Now further reason for doubt about SOX 404: it is failing it to achieve its basic purpose, study finds
Far from rewarding transparency, provision actually penalizes it
The SEC has been much concerned lately with companies' internal controls, the systems firms establish to guide management of assets, assure compliance with laws and regulations, and see that financial statements are reliable and in accord with generally accepted accounting principles. In a March 3 speech, a high agency official said that increased attention by top executives to strong internal controls was "one of the most important shifts of the past 10 or 15 years" among public companies and noted with pride that "internal-control problems have prominently featured in recent enforcement cases."
Enforcement focuses in large part on section 404 of the Sarbanes-Oxley act of 2002, passed in the wake of notorious corporate accounting scandals, a provision requiring firms and their auditors to formally attest in annual reports to the effectiveness of company internal controls over financial reporting. Much criticized for saddling companies with a costly and complicated requirement, SOX 404 now comes into question on another score. The SEC's vaunted enforcement efforts notwithstanding, a new study entitled "Does SOX 404 Have Teeth?" casts doubt on whether the provision is fulfilling its basic purpose -- namely to provide advance warning to investors of potential company problems.
The paper, in the new issue of the American Accounting Association journal The Accounting Review, finds that not only do companies that give advance warning of internal-control problems gain nothing by their transparency but they are actually penalized compared to firms that divulge such problems only when forced to restate their finances – too late to be of help to investors.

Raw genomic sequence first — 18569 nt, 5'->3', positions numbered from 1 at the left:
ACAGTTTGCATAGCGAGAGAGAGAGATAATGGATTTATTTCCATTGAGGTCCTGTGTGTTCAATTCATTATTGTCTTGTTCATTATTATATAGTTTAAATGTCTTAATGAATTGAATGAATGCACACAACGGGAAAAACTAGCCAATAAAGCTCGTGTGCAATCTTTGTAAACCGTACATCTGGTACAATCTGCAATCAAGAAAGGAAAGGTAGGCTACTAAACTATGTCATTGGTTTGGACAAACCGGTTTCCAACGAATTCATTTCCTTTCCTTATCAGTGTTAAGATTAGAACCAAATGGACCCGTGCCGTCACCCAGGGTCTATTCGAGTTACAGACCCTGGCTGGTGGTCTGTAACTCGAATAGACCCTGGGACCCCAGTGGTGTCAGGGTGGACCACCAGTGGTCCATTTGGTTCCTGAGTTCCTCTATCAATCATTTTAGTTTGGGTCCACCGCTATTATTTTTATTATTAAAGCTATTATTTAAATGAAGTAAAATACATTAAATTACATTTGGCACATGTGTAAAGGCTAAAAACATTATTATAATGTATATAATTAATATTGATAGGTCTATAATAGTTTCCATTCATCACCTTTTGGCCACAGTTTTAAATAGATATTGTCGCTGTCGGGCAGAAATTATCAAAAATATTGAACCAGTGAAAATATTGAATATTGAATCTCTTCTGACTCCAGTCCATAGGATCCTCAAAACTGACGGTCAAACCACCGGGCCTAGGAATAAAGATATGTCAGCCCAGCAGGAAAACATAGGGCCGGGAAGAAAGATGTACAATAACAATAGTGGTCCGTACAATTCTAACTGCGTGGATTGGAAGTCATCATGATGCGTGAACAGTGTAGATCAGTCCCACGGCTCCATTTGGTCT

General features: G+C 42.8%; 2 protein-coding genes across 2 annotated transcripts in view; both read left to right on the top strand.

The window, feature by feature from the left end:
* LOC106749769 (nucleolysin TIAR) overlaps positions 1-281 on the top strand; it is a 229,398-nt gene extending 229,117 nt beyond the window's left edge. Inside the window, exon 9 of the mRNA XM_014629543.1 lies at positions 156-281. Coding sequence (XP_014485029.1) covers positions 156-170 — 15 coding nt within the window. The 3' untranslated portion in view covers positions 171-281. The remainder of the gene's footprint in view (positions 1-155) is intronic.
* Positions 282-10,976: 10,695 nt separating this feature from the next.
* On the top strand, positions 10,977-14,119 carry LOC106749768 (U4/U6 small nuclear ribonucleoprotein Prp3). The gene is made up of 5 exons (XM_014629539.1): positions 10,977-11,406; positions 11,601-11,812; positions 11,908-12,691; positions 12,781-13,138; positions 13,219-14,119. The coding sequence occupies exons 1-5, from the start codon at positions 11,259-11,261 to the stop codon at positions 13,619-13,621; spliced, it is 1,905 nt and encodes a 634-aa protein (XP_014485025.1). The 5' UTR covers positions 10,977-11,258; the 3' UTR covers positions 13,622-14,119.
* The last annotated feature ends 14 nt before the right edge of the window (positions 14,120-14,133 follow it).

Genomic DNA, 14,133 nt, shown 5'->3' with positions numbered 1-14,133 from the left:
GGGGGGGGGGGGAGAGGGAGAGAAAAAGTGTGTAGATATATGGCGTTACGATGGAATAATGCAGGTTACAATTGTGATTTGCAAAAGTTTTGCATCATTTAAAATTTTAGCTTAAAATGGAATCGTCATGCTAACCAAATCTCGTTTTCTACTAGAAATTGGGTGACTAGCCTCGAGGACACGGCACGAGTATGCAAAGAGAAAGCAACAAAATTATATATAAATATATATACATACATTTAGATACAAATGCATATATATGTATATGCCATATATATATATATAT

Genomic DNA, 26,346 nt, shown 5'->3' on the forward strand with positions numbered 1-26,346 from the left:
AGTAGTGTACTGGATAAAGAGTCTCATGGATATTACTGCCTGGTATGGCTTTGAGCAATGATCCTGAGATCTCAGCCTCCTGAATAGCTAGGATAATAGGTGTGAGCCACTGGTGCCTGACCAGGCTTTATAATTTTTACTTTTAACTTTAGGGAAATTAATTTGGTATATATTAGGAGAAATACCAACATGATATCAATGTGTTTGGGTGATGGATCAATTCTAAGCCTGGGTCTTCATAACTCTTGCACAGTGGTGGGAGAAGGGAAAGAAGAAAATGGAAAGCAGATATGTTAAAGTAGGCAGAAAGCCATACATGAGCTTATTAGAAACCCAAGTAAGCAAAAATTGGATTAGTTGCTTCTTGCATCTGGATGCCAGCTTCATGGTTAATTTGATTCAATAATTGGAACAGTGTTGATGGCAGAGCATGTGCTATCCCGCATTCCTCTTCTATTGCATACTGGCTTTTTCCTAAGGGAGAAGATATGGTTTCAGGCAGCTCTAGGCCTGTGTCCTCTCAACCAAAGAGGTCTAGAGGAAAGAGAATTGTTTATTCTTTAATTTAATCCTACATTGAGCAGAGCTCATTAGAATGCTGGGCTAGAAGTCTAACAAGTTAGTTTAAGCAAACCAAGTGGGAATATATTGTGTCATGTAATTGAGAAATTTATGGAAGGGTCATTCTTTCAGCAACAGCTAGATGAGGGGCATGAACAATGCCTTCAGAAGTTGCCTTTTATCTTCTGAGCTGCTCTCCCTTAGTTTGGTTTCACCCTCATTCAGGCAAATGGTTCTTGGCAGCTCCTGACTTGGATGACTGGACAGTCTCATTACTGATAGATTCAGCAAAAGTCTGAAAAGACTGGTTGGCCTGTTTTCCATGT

As the authors report, "We find no evidence that penalties following a restatement are more likely for firms that fail to detect and disclose their control weakness as required. Instead, firms that do report their control weaknesses in a timely manner are generally more likely to face [varied] penalties in the event of a later restatement. These results are consistent with the disclosure of control weaknesses making it difficult for management to plausibly claim later that they had been unaware of the underlying conditions in the control environment that led to their restatements."
As an example of the fate that awaits restating companies and executives that provided advance notice of control weakness, the study notes that doing so increases the likelihood of SEC action by about 6%, probably because it aids the agency "in identifying cases where potential enforcement actions are likely to succeed and make it difficult for management to claim they were unaware of the problems that led to the restatement."
Further, "class action lawsuits are 5 to 10% more likely when firms report internal control weaknesses prior to restatements...Top management turnover is 15 to 26% more likely...Auditor turnover is 6 to 9% more likely."
Two of the authors of the new study, Sarah C. Rice of Texas A&M University and David P. Weber of the University of Connecticut found in earlier research that only a minority of firms that issue restatements stemming from control weaknesses reported the weaknesses prior to the restatements. Now they take their investigations a step further and, with Biyu Wu of the University of Connecticut, find a likely cause for their previous findings.